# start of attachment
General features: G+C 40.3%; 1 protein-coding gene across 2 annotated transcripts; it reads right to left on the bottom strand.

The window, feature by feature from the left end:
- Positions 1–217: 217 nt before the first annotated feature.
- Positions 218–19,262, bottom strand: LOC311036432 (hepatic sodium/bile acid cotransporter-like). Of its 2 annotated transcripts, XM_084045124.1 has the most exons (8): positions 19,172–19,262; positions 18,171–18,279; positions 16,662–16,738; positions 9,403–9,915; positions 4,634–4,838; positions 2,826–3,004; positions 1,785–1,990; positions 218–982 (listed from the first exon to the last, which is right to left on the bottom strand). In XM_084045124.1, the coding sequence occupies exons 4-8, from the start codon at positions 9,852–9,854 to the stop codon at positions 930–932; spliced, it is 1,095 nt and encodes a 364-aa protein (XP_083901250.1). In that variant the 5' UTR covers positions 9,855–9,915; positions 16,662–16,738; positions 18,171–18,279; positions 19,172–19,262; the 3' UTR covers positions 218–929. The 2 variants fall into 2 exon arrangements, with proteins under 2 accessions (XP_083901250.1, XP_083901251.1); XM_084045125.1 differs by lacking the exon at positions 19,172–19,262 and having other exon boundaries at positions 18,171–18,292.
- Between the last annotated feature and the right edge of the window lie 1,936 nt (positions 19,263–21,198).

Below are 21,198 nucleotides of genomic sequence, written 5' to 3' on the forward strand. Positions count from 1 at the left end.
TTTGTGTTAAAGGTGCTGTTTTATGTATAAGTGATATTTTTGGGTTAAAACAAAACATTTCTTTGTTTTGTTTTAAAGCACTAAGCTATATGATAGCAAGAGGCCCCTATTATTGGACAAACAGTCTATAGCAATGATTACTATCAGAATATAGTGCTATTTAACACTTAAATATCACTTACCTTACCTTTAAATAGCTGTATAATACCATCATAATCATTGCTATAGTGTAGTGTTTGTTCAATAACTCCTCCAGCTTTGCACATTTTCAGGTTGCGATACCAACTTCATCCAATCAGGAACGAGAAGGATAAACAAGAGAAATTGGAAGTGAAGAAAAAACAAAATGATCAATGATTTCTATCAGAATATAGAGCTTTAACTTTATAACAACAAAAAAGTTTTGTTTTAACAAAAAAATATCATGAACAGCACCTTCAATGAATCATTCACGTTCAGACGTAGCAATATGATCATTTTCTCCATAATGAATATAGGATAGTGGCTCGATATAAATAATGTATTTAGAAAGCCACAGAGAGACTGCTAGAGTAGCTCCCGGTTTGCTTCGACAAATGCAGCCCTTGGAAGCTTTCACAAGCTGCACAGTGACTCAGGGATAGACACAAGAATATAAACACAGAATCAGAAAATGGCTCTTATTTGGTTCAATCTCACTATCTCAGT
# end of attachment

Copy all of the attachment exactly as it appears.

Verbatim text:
General features: G+C 40.3%; 1 protein-coding gene across 2 annotated transcripts; it reads right to left on the bottom strand.

The window, feature by feature from the left end:
- Positions 1–217: 217 nt before the first annotated feature.
- Positions 218–19,262, bottom strand: LOC311036432 (hepatic sodium/bile acid cotransporter-like). Of its 2 annotated transcripts, XM_084045124.1 has the most exons (8): positions 19,172–19,262; positions 18,171–18,279; positions 16,662–16,738; positions 9,403–9,915; positions 4,634–4,838; positions 2,826–3,004; positions 1,785–1,990; positions 218–982 (listed from the first exon to the last, which is right to left on the bottom strand). In XM_084045124.1, the coding sequence occupies exons 4-8, from the start codon at positions 9,852–9,854 to the stop codon at positions 930–932; spliced, it is 1,095 nt and encodes a 364-aa protein (XP_083901250.1). In that variant the 5' UTR covers positions 9,855–9,915; positions 16,662–16,738; positions 18,171–18,279; positions 19,172–19,262; the 3' UTR covers positions 218–929. The 2 variants fall into 2 exon arrangements, with proteins under 2 accessions (XP_083901250.1, XP_083901251.1); XM_084045125.1 differs by lacking the exon at positions 19,172–19,262 and having other exon boundaries at positions 18,171–18,292.
- Between the last annotated feature and the right edge of the window lie 1,936 nt (positions 19,263–21,198).

Below are 21,198 nucleotides of genomic sequence, written 5' to 3' on the forward strand. Positions count from 1 at the left end.
TTTGTGTTAAAGGTGCTGTTTTATGTATAAGTGATATTTTTGGGTTAAAACAAAACATTTCTTTGTTTTGTTTTAAAGCACTAAGCTATATGATAGCAAGAGGCCCCTATTATTGGACAAACAGTCTATAGCAATGATTACTATCAGAATATAGTGCTATTTAACACTTAAATATCACTTACCTTACCTTTAAATAGCTGTATAATACCATCATAATCATTGCTATAGTGTAGTGTTTGTTCAATAACTCCTCCAGCTTTGCACATTTTCAGGTTGCGATACCAACTTCATCCAATCAGGAACGAGAAGGATAAACAAGAGAAATTGGAAGTGAAGAAAAAACAAAATGATCAATGATTTCTATCAGAATATAGAGCTTTAACTTTATAACAACAAAAAAGTTTTGTTTTAACAAAAAAATATCATGAACAGCACCTTCAATGAATCATTCACGTTCAGACGTAGCAATATGATCATTTTCTCCATAATGAATATAGGATAGTGGCTCGATATAAATAATGTATTTAGAAAGCCACAGAGAGACTGCTAGAGTAGCTCCCGGTTTGCTTCGACAAATGCAGCCCTTGGAAGCTTTCACAAGCTGCACAGTGACTCAGGGATAGACACAAGAATATAAACACAGAATCAGAAAATGGCTCTTATTTGGTTCAATCTCACTATCTCAGT